This post was sponsored by COUNTRY Financial, all opinions are my own.

With the purchase of this new home, both Ian and I have been trying to take simple steps to be more fiscally responsible. For Ian, this isn’t difficult because his love language is me NOT spending money. For example, for his birthday I will not buy him a present and save the money instead which he loves.


Ok, so it’s not ridiculous, but my love language is GETTING people gifts. I’m a gift giver. I love it. If I could give everyone a puppy or a new wardrobe for all the moms I know, I totally would. Legitimately. I was joking with Ian the other day that my name should be Adriele Paige McSpendy Dixon. He laughed because he knows it’s true.

No matter what stage of life you’re in, it’s important to have a plan for the future. But only 28% of Americans say they have a financial plan in place, while 44% say they do not have a plan, and 28% aren’t sure. Achieving your goals takes planning, and it starts with a few simple steps.  When you’re looking to achieve a financial goal years down the line, it can be tough to connect that to your everyday habits now. But making small adjustments in your budget can add up to big savings and make your future goals that much closer.

With the new home and a higher mortgage, I knew I wanted to make some simple changes in the way that I operate to allow me to plan for our future and cut back on my general spending. Here are a few easy ways I’ve done that:

  • Swap out my Starbucks for coffee at home. I still get a drink from Starbucks occasionally, but I have found the Caramel Macchiato from Gevalia to be delicious and MUCH more wallet-friendly than my typical drink I get in the drive-thru.
  • Use apps such as Honey or Ebates to help you save money online. More often than not, with a quick google search, I can find items at a lower cost. These apps find you coupons or give you money back for purchases.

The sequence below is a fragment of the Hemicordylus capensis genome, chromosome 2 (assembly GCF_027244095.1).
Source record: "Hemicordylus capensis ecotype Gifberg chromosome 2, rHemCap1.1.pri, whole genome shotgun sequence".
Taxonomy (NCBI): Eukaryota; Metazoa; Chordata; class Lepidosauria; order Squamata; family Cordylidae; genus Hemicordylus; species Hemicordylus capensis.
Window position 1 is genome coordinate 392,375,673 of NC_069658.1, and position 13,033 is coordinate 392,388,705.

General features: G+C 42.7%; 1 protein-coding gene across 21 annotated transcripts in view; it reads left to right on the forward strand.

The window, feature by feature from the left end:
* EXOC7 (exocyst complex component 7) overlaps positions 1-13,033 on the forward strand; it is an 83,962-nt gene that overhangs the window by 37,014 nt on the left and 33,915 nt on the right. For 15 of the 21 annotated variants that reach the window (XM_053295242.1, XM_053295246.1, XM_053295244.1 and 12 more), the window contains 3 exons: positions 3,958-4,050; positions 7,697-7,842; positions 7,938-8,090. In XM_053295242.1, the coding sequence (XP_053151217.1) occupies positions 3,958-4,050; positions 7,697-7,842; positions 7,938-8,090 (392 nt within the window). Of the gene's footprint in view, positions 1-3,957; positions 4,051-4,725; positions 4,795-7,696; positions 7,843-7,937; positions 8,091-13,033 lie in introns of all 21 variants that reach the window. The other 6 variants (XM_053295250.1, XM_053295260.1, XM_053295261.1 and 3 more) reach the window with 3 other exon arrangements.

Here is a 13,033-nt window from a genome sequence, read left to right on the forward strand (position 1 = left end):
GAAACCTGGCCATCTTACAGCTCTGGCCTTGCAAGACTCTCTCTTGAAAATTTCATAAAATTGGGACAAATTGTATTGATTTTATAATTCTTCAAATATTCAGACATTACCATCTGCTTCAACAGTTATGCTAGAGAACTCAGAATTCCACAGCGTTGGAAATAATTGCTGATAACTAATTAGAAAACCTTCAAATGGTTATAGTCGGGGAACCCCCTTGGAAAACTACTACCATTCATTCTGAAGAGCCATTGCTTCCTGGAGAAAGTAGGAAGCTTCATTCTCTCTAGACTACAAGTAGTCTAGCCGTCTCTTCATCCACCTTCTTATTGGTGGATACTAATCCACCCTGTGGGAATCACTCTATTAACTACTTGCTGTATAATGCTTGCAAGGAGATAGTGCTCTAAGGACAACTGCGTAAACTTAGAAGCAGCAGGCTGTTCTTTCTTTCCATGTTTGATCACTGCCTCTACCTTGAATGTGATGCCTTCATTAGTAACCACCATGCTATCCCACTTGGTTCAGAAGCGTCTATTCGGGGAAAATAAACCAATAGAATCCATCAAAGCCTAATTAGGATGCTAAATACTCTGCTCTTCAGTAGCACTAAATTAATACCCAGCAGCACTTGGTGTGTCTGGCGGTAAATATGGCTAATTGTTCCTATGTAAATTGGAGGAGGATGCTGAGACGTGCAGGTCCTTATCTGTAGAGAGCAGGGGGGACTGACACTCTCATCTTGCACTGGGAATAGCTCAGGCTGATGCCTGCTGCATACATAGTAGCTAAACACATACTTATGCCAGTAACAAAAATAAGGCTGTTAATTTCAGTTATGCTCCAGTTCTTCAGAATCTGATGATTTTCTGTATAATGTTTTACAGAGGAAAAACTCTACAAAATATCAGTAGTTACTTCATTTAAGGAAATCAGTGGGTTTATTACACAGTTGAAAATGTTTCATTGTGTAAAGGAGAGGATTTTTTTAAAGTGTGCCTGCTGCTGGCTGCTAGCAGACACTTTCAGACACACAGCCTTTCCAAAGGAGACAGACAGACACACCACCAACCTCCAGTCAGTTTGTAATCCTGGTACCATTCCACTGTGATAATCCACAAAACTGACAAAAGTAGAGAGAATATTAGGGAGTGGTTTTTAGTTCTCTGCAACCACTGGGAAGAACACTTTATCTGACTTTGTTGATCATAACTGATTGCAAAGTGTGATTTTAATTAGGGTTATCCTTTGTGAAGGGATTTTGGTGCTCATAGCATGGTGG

• Sign up for emails with a company- more often than not the will offer a discount on your first order.
  • Shop my closet. This may be the simplest way to save money, but it does take a bit of a closet clean-out first so that you are reacquainted with what you actually have. I can’t tell you how many clients rediscover clothes they forgot they had after we went through everything they own.
  • Sell any items that are still in great condition on sites like Poshmark or ThreadUp. Take the money you make and either save it towards a financial goal or put it in a special “clothing” fund so you can use it when you need something new.

These simple steps allow me the chance to make small changes which help towards a larger end goal! Big financial goals can seem overwhelming. If it’s a goal that’s way in the future, like saving for college or retirement, it can be hard to know where or when to start. But it’s all about taking those first steps—and it’s simpler than you might think!

For more simple steps to achieve your financial goals, visit and #TakeSimpleSteps.

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